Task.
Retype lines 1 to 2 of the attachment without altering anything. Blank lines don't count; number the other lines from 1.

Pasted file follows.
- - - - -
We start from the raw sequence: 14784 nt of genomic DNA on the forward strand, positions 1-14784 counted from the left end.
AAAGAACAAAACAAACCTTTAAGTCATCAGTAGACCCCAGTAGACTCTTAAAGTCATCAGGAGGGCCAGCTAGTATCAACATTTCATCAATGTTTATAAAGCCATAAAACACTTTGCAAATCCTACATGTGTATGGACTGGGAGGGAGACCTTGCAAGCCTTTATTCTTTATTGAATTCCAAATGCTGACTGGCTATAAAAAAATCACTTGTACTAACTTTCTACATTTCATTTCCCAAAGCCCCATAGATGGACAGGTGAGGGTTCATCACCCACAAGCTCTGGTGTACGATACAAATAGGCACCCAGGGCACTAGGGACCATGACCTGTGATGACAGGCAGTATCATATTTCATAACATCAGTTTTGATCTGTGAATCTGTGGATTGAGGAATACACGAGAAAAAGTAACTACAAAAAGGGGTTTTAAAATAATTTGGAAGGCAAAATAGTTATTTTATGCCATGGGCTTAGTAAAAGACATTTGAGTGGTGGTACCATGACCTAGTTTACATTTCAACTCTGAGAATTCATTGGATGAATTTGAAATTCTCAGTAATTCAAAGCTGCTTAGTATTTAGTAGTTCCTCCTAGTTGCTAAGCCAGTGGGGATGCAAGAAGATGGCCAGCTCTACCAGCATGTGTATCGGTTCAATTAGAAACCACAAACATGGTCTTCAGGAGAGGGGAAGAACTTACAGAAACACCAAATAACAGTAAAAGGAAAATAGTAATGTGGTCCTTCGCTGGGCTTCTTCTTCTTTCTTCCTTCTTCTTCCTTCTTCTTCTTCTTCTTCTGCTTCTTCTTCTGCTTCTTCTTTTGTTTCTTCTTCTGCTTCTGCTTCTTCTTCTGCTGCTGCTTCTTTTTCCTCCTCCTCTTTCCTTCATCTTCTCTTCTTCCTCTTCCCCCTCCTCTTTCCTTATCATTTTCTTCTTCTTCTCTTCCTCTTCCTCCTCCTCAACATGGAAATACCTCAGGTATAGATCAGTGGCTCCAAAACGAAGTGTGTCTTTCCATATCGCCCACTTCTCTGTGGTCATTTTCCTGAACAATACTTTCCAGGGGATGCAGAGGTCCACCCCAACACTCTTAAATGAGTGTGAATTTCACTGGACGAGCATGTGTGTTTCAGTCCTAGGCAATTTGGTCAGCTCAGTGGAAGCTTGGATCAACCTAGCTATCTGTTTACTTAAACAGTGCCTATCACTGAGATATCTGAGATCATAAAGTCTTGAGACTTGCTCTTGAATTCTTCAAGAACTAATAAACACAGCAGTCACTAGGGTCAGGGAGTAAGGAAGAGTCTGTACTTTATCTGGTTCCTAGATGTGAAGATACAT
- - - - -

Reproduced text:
We start from the raw sequence: 14784 nt of genomic DNA on the forward strand, positions 1-14784 counted from the left end.
AAAGAACAAAACAAACCTTTAAGTCATCAGTAGACCCCAGTAGACTCTTAAAGTCATCAGGAGGGCCAGCTAGTATCAACATTTCATCAATGTTTATAAAGCCATAAAACACTTTGCAAATCCTACATGTGTATGGACTGGGAGGGAGACCTTGCAAGCCTTTATTCTTTATTGAATTCCAAATGCTGACTGGCTATAAAAAAATCACTTGTACTAACTTTCTACATTTCATTTCCCAAAGCCCCATAGATGGACAGGTGAGGGTTCATCACCCACAAGCTCTGGTGTACGATACAAATAGGCACCCAGGGCACTAGGGACCATGACCTGTGATGACAGGCAGTATCATATTTCATAACATCAGTTTTGATCTGTGAATCTGTGGATTGAGGAATACACGAGAAAAAGTAACTACAAAAAGGGGTTTTAAAATAATTTGGAAGGCAAAATAGTTATTTTATGCCATGGGCTTAGTAAAAGACATTTGAGTGGTGGTACCATGACCTAGTTTACATTTCAACTCTGAGAATTCATTGGATGAATTTGAAATTCTCAGTAATTCAAAGCTGCTTAGTATTTAGTAGTTCCTCCTAGTTGCTAAGCCAGTGGGGATGCAAGAAGATGGCCAGCTCTACCAGCATGTGTATCGGTTCAATTAGAAACCACAAACATGGTCTTCAGGAGAGGGGAAGAACTTACAGAAACACCAAATAACAGTAAAAGGAAAATAGTAATGTGGTCCTTCGCTGGGCTTCTTCTTCTTTCTTCCTTCTTCTTCCTTCTTCTTCTTCTTCTTCTGCTTCTTCTTCTGCTTCTTCTTTTGTTTCTTCTTCTGCTTCTGCTTCTTCTTCTGCTGCTGCTTCTTTTTCCTCCTCCTCTTTCCTTCATCTTCTCTTCTTCCTCTTCCCCCTCCTCTTTCCTTATCATTTTCTTCTTCTTCTCTTCCTCTTCCTCCTCCTCAACATGGAAATACCTCAGGTATAGATCAGTGGCTCCAAAACGAAGTGTGTCTTTCCATATCGCCCACTTCTCTGTGGTCATTTTCCTGAACAATACTTTCCAGGGGATGCAGAGGTCCACCCCAACACTCTTAAATGAGTGTGAATTTCACTGGACGAGCATGTGTGTTTCAGTCCTAGGCAATTTGGTCAGCTCAGTGGAAGCTTGGATCAACCTAGCTATCTGTTTACTTAAACAGTGCCTATCACTGAGATATCTGAGATCATAAAGTCTTGAGACTTGCTCTTGAATTCTTCAAGAACTAATAAACACAGCAGTCACTAGGGTCAGGGAGTAAGGAAGAGTCTGTACTTTATCTGGTTCCTAGATGTGAAGATACAT